Introducing The New Fujifilm X-T2

Australia strip BLACK

Imagine a camera that takes the best features of the Fujifilm X-T1 and X-Pro2 and combines them together to create the ultimate photographers and videographers tool.

Well, today we are excited to announce the combination of these cameras in the new Fujifilm X-T2!

The Fujifilm X-T2 is one of the most anticipated cameras in Fujifilm’s history. Not only will the impressive 24.3MP APS-C X Trans CMOS III sensor capture the joy of photographers around the world, but now with the addition of 4K and 2K video formats you will be able to film the emotion too!

Adding to this is a bundle of features that includes an electronic shutter with a limit of 1/32,000 second, an Intelligent Hybrid Phase detection AF, a robust weather resistant body, an impressive 3-way tilting 3.0” LCD and a 2.36 Million dots Electronic Viewfinder and dual SD UHS-II memory card slots that will capture up to 14 frames per second with the Performance Boost Mode turned on.

All of these features sound impressive (and they are), but the list of specs doesn’t stop there. As mentioned earlier the 4K video quality this camera now records is on par with some of the other professional cameras out there. When filming video you can expect excellent sharpness and low noise when recording up to a maximum of ISO 12800.

Fujifilm X-T2 007

Another important feature unique to videographers is the ability to choose a video frame rate. Fujifilm has liaised with various professionals and industry leaders to determine what settings best suit. Within the new Fujifilm X-T2 videographers will be able to select 29.97P, 25P, 24P and 23.98P when filming in 4K and if Full HD is selected; 59.94P, 50P, 29.97P, 25P, 24P and 23.98P at a 100Mbps Video Bit rate.

There are also a lot of settings that can be changed once you press the record button. You will be able to change exposure in ⅓ stop increments, correct the colour and the angle of view. Added to this is the option to change the exposure via the external HDMI port, which is well suited for videographers using external monitors.

Fujifilm X-T2 001

When you first handle the Fujifilm X-T2 you will immediately feel the magnesium alloy chassis that has been redesigned based on photographers feedback. With weather resistant sealing to suit rugged outdoor conditions, this professional body is slightly larger than the Fujifilm X-T1 due to improved control dials that turn easily with or without gloves. The new lock buttons located on the shutter and ISO dials are easily pressed to turn on or off the action of selecting a new setting. Also the enlarged drive mode and photometry selection dials can easily be accessed due to this new ergonomic design.

As shown in the video (above) the 1.62 million-dot 3-inch LCD screen has been redesigned to suit photographers. Now with a 3-way tilting screen, the photographer can turn and rotate the screen to a visible position when holding the camera above their head in a portrait orientation. Previously on the Fujifilm X-T1 the screen was only visible in a horizontal orientation.

Fujifilm X-T2 010

The launch of the Fujifilm X-T1 saw photographers from many different genres switch over to Fujifilm due to the large range of Fujinon lenses available. Sports and wildlife photographers were among the newly acquainted, but this was not only due to the lens selection, but also the features on the Fujifilm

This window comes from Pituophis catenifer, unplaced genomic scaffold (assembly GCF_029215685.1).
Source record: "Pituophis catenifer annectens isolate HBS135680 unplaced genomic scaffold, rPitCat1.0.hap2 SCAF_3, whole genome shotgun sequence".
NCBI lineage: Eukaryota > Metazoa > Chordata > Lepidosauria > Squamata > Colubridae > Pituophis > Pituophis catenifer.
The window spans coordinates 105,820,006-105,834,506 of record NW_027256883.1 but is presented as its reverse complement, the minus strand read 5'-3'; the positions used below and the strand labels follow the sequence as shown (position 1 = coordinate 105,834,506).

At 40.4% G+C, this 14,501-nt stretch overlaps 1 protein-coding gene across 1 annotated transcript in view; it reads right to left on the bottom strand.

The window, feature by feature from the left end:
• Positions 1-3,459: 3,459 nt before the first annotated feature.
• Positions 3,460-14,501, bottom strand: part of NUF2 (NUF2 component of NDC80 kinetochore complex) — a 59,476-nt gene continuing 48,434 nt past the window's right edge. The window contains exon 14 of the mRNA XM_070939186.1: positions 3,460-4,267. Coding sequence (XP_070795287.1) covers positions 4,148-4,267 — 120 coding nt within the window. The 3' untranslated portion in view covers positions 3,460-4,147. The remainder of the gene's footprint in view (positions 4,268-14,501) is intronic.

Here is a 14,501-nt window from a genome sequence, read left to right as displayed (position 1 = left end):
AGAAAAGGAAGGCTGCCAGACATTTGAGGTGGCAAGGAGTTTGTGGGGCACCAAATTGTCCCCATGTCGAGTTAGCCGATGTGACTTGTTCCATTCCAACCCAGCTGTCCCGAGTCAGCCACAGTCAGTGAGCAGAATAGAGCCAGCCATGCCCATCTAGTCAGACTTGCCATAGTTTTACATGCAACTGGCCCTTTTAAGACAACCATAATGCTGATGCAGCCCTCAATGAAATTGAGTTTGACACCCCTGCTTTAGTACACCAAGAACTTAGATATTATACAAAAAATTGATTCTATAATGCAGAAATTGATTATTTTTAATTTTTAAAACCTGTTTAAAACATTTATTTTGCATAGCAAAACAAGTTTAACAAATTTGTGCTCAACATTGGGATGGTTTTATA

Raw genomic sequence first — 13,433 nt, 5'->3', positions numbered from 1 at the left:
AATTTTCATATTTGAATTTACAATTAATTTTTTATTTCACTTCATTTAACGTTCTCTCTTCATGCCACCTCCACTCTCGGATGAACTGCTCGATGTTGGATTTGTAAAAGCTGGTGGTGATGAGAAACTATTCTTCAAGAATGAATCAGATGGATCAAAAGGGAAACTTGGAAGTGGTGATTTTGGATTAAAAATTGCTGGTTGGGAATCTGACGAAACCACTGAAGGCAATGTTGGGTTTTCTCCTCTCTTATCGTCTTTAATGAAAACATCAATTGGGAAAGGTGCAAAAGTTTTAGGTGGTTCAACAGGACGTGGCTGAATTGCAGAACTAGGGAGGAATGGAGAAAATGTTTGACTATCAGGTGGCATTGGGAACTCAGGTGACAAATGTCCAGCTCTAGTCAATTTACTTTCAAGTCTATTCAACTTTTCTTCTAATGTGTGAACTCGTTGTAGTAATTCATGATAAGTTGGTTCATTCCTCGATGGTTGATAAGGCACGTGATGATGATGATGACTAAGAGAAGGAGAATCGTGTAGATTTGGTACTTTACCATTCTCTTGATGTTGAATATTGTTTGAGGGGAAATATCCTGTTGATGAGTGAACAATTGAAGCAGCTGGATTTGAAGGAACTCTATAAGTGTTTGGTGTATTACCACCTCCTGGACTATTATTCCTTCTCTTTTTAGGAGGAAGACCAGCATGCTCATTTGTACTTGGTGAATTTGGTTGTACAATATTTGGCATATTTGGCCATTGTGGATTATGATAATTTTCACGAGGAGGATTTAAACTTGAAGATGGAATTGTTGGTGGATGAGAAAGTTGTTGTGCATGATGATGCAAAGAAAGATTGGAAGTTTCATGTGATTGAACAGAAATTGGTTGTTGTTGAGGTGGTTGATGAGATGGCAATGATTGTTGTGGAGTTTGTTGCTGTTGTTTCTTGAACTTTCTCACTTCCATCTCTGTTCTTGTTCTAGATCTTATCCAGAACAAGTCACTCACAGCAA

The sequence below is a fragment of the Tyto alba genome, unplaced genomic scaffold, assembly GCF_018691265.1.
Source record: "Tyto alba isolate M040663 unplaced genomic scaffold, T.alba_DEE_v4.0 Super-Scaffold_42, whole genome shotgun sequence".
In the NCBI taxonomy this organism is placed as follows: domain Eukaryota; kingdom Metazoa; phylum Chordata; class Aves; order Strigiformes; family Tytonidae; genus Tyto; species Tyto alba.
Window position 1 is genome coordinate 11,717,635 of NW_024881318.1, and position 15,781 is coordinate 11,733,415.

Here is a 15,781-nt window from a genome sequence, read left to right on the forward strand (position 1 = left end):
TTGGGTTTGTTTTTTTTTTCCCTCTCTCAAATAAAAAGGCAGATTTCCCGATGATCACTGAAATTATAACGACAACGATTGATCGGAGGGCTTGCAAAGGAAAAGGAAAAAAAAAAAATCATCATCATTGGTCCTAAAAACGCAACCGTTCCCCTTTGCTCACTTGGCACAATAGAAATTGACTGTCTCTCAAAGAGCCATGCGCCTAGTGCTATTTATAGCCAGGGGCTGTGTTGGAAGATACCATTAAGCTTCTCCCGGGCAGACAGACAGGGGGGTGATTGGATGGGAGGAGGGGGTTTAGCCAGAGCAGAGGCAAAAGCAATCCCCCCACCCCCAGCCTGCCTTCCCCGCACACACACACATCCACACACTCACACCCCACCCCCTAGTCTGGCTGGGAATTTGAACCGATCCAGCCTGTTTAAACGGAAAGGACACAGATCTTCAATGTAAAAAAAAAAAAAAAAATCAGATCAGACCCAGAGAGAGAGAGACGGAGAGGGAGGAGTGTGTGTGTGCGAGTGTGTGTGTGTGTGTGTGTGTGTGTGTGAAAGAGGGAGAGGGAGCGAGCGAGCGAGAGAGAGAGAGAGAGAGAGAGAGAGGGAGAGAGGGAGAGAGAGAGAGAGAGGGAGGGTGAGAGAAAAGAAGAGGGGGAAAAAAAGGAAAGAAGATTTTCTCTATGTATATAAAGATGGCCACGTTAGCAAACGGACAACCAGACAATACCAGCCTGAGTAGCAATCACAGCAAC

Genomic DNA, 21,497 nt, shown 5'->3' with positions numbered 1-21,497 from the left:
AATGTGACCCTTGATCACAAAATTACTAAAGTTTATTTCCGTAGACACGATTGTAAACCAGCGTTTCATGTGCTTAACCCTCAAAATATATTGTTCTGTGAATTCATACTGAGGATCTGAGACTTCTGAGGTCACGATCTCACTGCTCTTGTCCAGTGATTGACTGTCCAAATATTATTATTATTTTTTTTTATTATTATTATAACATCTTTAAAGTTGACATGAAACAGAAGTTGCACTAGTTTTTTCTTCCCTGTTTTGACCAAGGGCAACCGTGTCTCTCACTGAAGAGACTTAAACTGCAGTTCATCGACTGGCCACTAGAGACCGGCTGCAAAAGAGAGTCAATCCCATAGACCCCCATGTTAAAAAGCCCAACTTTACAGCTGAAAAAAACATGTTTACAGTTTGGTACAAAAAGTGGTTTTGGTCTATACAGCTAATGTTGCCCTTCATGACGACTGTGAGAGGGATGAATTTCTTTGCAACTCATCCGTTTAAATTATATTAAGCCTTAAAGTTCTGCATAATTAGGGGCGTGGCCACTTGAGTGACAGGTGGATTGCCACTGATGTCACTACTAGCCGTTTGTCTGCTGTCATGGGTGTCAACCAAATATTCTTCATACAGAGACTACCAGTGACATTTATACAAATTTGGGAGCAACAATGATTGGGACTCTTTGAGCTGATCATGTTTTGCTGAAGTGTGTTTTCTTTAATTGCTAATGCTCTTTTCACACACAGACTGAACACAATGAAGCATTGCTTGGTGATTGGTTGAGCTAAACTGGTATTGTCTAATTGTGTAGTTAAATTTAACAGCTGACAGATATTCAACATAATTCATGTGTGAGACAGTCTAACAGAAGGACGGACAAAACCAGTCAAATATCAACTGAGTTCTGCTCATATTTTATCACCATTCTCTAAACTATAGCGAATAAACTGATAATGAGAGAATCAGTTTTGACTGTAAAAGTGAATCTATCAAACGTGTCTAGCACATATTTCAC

X-T1 like autofocus and UHS-II memory card compatibility. Learning from this the new Fujifilm X-T2 takes autofocus speed and memory card storage to the next level.

The Fujifilm X-T2 is slightly different in the way the camera focuses when compared to the Fujifilm X-T1. This is because of the new Intelligent Hybrid Phase detection autofocus. The new X-T2 will allow you to select up to 325 autofocus points allowing for precise focus. What this means is no matter whether the subject is within the frame, the camera will autofocus very quickly to pick up the subject.

Adding to the list of new features is also a dual memory card slot that is now capable of recording to two UHS-II compatible cards. What this means for photographers is they can record photos up to 14 frames per second (when Performance Boost mode and Electronic Shutter is selected), which will result in a total of 42 Jpeg frames or 28 RAW frames stored at Lossless compression. This option is only available when the VPB-XT2 grip is on the camera.

Not only does the optional VPB-XT2 (Vertical Power Booster Grip) increase frame rate, but it also will accommodate two additional batteries (NP-W126S) at the same time to boost in shooting interval, shutter release time lag and blackout time while extending 4K video recording to a maximum of 30 minutes.

Fujifilm X-T2 011

As mentioned, when you use the optional VPB-XT2 battery grip you can select different frame rates like 14 frames per second, however, if this is too fast 11 frames per second can also be selected.

When 11 frames per second is enabled 75 Jpeg frames or 30 RAW frames stored at Lossless compression can be captured. However, if you require more frames to be recorded before the cameras buffer fills, the frame rate can be dropped to 8 frames per second enabling 83 Jpeg frames or 33 RAW frames to be stored at Lossless compression. Finally, if you need to record an endless amount of Jpeg frames, 5 frames per second can also be selected.

The X-T2’s ISO range of 200 – 12800 (RAW shooting) is exactly the same as the Fujifilm X-Pro2. When recording at high ISO like 3200 or 6400 photographers will find images and video to be very clear resulting in smooth graduation and deeper blacks.

Fujifilm X-T2 014